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Broadside ballad entitled 'Come Sweet Lass' and 'Sweet is the Lass that loves me'

Transcription

Come sweet Lass
Or
Loves invitation

To a New Tune.

Come Sweet Lass
it's bonny Weather let's together
Come sweet Lass,         
let's trip it on the Grass:
Every where,
poor Jockie seeks his Dear,
Unless that she appear,
he sees no Beauty there.

Hark the Croud,
the Mirth invites us and delights us
Hark the Croud,      
the Piper playes aloud,
Where all day,
the Lasses sport and play;
And every one are gay
but I when ye're away.

But my Smart
it was for Meggie not For Peggie,
Whose hard Heart,
will not kind Lovers part,
Whil'st I seek   
all Corners for her sake;   
Yet will not partake   
my Love, tho Heart should break.

There came Kate,
who sung so finely talkt Divinely,
Out of date,
because of Pelaslet:
Kate she's afraid,
the Girls no more a Maid,
But sure she's been betray'd
and lost her Maidens-head.

Jenny bright,
with little Francis skips and dances
By this light,                  
its a very pretty sight,
She is a Lass,
can tumble on the Grass,
Look Sandy in the Face
who brought all these to pass

FINIS

Sweet is the Lass that loves me.
A young Mans Resolution to prove constant to
his Sweet heart.                              
To the Tune of, Omnia vincit Amor,

The Damask Rose or Lilly fair,
the Couslip and the Pansie,
With my true Love cannot compare,
for beauty not for fancy:
The fairest Dame she doth excel
in all the World that may be:   
Which makes me thus her praise tell,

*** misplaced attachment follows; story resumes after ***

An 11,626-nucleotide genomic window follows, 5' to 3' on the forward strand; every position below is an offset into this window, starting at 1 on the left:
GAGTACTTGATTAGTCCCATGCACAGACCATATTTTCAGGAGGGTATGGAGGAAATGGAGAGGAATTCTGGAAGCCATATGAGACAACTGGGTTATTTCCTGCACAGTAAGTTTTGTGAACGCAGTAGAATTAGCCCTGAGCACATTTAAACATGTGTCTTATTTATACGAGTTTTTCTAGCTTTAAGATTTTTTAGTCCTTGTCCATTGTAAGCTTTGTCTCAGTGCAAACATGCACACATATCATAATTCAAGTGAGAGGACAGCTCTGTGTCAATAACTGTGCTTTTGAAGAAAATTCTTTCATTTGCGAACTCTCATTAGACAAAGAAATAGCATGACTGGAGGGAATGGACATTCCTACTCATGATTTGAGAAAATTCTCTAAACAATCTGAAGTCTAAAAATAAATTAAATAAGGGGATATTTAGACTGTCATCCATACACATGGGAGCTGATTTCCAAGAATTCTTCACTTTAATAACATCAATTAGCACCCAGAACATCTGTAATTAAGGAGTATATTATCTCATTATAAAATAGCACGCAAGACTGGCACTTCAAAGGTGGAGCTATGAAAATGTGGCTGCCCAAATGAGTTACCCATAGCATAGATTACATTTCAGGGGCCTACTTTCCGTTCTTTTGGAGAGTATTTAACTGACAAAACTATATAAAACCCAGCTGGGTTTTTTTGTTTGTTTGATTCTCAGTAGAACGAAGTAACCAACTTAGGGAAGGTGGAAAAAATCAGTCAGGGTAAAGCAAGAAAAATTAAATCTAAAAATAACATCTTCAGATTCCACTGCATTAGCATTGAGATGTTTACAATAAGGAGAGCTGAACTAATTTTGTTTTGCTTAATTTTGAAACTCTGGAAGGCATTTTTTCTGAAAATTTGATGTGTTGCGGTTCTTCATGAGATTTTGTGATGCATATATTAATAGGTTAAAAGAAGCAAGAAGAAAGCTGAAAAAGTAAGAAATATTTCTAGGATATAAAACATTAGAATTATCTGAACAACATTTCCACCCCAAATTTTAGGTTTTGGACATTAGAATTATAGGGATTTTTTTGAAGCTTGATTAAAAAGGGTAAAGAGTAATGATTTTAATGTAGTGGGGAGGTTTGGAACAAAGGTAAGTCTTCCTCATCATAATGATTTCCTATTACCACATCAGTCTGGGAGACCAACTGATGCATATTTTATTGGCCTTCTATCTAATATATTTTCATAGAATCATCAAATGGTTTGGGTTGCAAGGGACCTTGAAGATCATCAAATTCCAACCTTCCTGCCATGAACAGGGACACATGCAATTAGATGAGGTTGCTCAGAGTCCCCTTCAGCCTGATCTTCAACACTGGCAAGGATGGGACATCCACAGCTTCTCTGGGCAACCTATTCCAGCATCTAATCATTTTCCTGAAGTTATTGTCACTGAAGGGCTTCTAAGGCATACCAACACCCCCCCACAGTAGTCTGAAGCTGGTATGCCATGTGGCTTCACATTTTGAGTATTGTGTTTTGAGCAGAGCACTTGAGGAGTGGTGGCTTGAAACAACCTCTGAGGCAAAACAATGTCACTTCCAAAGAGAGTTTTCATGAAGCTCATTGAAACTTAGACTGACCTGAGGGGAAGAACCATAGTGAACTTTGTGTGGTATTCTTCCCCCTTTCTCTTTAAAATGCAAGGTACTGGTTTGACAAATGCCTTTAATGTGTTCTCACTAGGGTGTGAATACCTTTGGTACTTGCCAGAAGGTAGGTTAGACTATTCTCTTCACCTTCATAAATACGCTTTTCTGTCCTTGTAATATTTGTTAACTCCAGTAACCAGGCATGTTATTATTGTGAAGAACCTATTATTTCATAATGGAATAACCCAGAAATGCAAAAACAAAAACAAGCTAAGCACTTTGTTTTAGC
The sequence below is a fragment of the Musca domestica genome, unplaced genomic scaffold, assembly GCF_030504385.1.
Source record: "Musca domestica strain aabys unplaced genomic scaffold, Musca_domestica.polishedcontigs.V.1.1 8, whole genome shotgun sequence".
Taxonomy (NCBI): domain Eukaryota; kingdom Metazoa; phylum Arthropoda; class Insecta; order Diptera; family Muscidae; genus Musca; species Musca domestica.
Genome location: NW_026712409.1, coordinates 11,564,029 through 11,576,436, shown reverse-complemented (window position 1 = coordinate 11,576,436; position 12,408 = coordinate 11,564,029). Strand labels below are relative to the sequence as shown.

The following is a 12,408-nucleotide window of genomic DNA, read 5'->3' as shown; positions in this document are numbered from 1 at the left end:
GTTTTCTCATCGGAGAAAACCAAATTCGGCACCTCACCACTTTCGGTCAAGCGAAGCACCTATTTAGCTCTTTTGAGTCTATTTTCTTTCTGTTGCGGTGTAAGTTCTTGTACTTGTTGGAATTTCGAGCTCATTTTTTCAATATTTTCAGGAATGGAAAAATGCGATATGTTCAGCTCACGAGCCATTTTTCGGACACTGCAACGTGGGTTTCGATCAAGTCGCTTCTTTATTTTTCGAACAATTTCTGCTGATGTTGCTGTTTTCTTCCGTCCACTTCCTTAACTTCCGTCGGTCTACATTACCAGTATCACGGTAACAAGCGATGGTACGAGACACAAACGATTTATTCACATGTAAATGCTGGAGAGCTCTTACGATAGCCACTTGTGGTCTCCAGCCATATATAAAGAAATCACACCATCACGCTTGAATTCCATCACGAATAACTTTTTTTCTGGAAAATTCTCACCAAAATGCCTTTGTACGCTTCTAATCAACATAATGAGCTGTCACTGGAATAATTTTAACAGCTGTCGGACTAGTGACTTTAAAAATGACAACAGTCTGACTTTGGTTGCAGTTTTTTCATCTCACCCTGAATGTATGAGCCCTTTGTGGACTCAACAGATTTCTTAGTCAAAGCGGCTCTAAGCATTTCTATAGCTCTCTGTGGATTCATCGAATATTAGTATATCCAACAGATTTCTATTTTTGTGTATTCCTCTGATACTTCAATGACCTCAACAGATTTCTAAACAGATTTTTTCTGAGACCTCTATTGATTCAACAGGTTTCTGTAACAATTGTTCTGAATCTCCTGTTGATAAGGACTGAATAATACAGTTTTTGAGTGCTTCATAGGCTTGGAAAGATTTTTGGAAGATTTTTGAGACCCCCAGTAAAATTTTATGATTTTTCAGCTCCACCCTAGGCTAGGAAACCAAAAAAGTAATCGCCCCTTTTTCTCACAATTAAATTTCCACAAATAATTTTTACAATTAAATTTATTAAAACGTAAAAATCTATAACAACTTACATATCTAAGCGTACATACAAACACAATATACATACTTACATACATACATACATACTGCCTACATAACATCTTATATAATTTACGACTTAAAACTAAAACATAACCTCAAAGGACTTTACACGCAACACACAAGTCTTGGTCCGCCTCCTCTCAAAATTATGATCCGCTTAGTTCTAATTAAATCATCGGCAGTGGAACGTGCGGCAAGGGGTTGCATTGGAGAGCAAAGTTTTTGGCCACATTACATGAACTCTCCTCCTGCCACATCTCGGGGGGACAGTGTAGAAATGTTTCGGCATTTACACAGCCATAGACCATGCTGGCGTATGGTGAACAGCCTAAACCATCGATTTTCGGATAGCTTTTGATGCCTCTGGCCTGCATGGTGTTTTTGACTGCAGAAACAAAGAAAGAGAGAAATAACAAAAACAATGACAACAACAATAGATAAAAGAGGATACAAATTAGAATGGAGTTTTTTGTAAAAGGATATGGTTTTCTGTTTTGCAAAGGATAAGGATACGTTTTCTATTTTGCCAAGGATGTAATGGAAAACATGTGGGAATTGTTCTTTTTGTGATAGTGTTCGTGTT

so sweet the Lass that loves me,

When first I saw her comely face,
I much admir'd her beauty,
And in my heart I did intend
to proffer her all duty;   
Which willingly she did accept,
so kind and loving was she:            
Which makes me, sing in each respect,
So sweet's the Lass that loves me.

Bright Cynthia in her richest Rabs,
my Love doth much resemble.      
Whose beautious Beams such Rays afford
as makes my heart to tremble,
Her inward parts I much desire,
her outward are so comely,
Her Vertues all men does admire,
So sweet's the Lass that loves me:

Her face so fair, her parts so rare,
are past imagination,
All men admire where she abroad
does go for recreation,
But she is chast as she is fair,
which to her fancy moves me,
Her beauty is without compaire,
So sweet's the Lass that loves me,

Diana and her Virgin Nymphs,
that haunts the Wooddy Valleys
Free from reasort of play and sport,
and with no Mankind dallies,
Are not so chast, as is my love.
no creature can disprove me,
But rather help to bear a part,
And swear she's sweet that loves me.

Now to conclude, I ever wish
she may enjoy high pleasure,
And evermore have riches store,
wanting no earthly Treasure,
But while that she and I do live
no creature e're shall move me,
Nor alter once my mind from her,
So sweet's the Lass that loves me.

FINIS

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Probable date of publication: 1701   shelfmark: Ry.III.a.10(067)
Broadside ballad entitled 'Come Sweet Lass' and 'Sweet is the Lass that loves me'
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